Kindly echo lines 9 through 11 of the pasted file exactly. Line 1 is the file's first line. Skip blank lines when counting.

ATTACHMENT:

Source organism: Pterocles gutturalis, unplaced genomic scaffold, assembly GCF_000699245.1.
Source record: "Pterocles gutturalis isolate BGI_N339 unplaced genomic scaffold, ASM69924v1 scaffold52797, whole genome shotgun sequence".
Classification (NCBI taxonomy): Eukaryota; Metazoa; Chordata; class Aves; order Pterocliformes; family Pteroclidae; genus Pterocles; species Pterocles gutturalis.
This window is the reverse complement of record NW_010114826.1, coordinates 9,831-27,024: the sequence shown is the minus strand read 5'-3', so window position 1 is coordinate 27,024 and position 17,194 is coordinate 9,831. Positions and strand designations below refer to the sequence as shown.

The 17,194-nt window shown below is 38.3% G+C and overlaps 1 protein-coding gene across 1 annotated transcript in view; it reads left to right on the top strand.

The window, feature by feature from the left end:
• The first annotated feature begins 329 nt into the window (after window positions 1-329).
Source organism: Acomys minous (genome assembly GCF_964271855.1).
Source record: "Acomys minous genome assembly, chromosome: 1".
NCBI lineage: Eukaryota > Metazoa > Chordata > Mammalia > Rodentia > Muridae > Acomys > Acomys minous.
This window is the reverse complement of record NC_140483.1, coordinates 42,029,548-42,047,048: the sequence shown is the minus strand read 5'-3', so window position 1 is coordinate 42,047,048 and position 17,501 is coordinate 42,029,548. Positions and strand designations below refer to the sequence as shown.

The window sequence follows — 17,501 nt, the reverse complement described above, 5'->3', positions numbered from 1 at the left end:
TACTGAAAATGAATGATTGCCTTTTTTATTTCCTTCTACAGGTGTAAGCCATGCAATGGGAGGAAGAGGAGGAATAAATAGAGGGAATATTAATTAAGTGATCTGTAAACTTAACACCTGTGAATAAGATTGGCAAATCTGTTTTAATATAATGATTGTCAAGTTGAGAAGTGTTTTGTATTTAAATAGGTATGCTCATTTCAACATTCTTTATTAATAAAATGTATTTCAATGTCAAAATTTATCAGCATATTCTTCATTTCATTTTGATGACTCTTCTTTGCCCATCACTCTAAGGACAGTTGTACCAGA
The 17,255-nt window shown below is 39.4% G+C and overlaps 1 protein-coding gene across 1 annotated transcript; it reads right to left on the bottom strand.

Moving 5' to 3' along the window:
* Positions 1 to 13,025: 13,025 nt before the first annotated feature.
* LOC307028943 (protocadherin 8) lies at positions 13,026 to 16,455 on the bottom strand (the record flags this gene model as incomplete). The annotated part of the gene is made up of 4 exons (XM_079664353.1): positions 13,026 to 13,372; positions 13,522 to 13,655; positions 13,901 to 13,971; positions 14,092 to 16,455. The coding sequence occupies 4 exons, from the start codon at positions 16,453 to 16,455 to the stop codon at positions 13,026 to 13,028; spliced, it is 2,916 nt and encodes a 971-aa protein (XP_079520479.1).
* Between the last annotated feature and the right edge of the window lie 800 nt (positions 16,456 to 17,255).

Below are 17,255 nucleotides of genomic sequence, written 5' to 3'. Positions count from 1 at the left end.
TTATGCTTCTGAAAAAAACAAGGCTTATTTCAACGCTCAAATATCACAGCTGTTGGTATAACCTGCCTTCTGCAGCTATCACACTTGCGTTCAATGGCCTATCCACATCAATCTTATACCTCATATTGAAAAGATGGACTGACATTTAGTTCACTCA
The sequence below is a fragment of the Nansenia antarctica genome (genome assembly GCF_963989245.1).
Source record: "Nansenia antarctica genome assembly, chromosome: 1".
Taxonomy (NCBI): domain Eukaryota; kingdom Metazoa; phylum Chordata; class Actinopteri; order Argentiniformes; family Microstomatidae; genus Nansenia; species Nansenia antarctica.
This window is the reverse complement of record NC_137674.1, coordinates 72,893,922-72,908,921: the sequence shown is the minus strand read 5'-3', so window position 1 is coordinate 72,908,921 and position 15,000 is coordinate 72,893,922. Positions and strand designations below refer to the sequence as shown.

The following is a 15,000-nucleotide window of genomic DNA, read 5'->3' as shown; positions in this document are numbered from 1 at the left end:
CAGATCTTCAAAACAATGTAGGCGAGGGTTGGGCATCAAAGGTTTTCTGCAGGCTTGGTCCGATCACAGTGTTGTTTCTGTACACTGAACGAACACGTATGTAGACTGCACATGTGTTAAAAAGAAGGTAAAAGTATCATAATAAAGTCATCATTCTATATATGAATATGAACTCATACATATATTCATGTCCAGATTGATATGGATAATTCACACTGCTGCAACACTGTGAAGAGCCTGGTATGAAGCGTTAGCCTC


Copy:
Source record: "Acomys minous genome assembly, chromosome: 1".
NCBI lineage: Eukaryota > Metazoa > Chordata > Mammalia > Rodentia > Muridae > Acomys > Acomys minous.
This window is the reverse complement of record NC_140483.1, coordinates 42,029,548-42,047,048: the sequence shown is the minus strand read 5'-3', so window position 1 is coordinate 42,047,048 and position 17,501 is coordinate 42,029,548. Positions and strand designations below refer to the sequence as shown.